The Temple of Athena


Many ancient classical designs are replicated in American graveyards, often in grand neoclassical mausoleums based on the designs of Greek and Roman temples.  The Greek temple, the Parthenon, is one such example that has been replicated. The temple atop the Acropolis in Athens, Greece, was built between 447 and 438 BC and dedicated to the patron goddess of the city—Athena. The Parthenon was named for the cult of Athena Parthenon—“Athena the Virgin”. The temple was directed by Pericles and built by the architects Ictinus and Callicrates.   The sculptor Phidias supervised the construction and also completed the gold and ivory statue that was the centerpiece of the interior.


The Parthenon is an example of architecture in the Doric order, which is characterized by the fluted columns with no base resting directly on the stylobate, slightly curved and unadorned capital.  The architrave (stone panel that traces around the building just above the column) is truncated and plain, as is the frieze which is generally enhanced with triglyphs and bas-reliefs.

Two mausoleums, one in the Spring Grove Cemetery at Cincinnati, Ohio, and one in the Lakewood Cemetery at Minneapolis replicate the Doric-style design of the Parthenon.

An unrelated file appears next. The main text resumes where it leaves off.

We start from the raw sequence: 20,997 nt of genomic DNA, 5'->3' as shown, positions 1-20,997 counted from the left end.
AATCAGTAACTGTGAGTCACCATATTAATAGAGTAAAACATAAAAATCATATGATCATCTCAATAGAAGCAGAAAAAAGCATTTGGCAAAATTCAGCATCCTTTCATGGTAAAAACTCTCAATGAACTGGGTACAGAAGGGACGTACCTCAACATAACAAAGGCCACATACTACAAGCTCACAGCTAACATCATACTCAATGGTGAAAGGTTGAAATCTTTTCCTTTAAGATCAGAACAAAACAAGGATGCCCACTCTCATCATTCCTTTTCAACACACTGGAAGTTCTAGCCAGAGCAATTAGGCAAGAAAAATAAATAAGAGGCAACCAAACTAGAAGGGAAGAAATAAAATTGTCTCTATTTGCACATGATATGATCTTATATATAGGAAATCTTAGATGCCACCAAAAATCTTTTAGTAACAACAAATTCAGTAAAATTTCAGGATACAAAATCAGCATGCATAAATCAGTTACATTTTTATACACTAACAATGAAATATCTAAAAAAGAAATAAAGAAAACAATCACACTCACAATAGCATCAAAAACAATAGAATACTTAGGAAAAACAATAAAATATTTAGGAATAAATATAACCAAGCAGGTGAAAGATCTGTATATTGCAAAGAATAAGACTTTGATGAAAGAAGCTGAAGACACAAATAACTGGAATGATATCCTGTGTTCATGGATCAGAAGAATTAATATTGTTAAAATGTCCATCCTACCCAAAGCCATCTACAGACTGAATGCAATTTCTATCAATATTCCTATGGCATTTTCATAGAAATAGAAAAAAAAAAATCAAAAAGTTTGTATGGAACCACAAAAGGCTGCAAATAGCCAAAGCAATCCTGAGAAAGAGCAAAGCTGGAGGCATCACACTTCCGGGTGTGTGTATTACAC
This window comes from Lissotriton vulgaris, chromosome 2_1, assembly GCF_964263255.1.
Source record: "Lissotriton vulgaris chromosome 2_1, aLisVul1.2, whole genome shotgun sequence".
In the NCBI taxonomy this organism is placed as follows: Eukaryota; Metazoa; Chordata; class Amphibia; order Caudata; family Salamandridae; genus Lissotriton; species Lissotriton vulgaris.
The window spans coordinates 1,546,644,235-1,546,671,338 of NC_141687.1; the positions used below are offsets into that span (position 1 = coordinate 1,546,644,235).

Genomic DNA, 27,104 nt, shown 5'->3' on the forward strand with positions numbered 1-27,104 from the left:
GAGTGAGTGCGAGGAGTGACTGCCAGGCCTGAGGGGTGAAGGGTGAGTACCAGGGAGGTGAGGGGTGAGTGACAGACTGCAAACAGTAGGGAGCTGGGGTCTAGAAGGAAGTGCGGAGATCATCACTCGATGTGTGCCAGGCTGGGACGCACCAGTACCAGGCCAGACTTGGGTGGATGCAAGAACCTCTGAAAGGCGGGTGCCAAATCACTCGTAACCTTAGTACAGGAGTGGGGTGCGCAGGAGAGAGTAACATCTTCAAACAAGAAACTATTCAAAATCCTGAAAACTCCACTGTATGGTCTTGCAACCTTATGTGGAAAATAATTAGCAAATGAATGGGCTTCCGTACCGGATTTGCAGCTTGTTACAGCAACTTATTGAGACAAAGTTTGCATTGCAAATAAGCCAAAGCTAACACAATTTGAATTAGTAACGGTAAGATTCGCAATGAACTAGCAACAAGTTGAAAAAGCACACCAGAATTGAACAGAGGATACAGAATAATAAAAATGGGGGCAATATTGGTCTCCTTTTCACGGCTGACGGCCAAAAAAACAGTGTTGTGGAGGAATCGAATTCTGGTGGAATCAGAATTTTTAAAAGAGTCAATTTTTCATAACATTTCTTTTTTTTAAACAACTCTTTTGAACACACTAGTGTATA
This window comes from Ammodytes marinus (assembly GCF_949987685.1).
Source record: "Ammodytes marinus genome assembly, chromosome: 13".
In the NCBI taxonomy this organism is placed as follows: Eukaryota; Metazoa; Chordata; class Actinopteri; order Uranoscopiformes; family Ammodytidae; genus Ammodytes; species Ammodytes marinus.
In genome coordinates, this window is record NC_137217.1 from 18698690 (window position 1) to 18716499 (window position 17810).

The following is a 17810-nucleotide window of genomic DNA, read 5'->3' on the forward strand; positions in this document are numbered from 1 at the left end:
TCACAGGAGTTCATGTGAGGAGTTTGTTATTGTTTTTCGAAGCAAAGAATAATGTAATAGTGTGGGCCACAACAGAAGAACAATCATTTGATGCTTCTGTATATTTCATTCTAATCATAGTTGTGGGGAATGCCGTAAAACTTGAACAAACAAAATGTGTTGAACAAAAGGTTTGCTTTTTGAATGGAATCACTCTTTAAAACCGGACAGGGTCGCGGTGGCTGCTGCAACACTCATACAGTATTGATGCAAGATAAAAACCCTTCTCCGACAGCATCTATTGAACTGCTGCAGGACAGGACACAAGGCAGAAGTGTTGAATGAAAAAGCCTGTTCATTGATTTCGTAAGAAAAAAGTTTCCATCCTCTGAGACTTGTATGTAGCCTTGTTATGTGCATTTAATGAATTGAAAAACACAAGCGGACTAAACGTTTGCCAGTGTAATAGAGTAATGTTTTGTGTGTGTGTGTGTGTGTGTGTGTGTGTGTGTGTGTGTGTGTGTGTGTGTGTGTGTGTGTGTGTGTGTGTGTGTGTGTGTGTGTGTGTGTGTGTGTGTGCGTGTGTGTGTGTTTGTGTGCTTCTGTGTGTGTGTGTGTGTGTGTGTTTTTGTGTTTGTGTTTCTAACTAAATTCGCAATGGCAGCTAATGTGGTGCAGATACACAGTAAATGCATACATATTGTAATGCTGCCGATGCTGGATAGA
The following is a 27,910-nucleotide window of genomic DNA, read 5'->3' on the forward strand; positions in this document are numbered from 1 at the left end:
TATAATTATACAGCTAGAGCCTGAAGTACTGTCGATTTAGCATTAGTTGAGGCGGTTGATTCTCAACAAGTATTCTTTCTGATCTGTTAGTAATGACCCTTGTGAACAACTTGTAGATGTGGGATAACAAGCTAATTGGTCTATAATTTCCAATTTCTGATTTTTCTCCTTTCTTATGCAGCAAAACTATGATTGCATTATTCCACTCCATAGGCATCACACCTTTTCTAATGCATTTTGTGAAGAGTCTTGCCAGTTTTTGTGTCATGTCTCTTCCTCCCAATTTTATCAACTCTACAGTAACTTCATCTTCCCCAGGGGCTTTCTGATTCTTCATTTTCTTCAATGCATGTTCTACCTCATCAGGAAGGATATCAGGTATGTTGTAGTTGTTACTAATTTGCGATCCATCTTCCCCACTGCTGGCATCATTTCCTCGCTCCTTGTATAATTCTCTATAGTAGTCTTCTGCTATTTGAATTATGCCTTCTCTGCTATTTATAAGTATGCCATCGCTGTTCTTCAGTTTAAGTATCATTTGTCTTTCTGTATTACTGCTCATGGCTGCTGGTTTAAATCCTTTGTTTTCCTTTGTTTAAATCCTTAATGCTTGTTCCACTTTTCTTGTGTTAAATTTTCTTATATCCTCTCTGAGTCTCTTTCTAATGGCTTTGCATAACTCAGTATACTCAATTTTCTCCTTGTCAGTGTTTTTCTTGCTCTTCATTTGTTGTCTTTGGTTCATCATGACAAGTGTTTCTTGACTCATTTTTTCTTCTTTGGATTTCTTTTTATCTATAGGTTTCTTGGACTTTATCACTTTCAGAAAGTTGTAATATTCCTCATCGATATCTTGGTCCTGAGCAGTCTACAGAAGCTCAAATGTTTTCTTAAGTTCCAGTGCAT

The Spring Grove Cemetery’s replica of the Parthenon was built by Charles Louis Fleischmann a yeast manufacturer. The Fleischmann Yeast Company became the world’s leading yeast producer. The company also produced vinegar and margarine. The mausoleum was constructed of 5,000 square feet of granite and designed by noted architects Samuel Hannaford and James K. Wilson.


Lakewood Cemetery’s largest mausoleum was built for the Goodrich and the Lowry families. Dr. Calvin Gibson Goodrich, Sr. and his son, Dr. Calvin Goodrich, Jr., were both prominent doctors. Thomas Lowry was a prominent businessman who headed the Minneapolis Street Railway Company. Goodrich and Lowry co-founded the Lakewood Cemetery and were also connected by the marriage of Beatrice Goodrich to Thomas Lowry.

This entry was posted in Mausoleums. Bookmark the permalink.

Leave a Reply

Fill in your details below or click an icon to log in: Logo

You are commenting using your account. Log Out /  Change )

Facebook photo

You are commenting using your Facebook account. Log Out /  Change )

Connecting to %s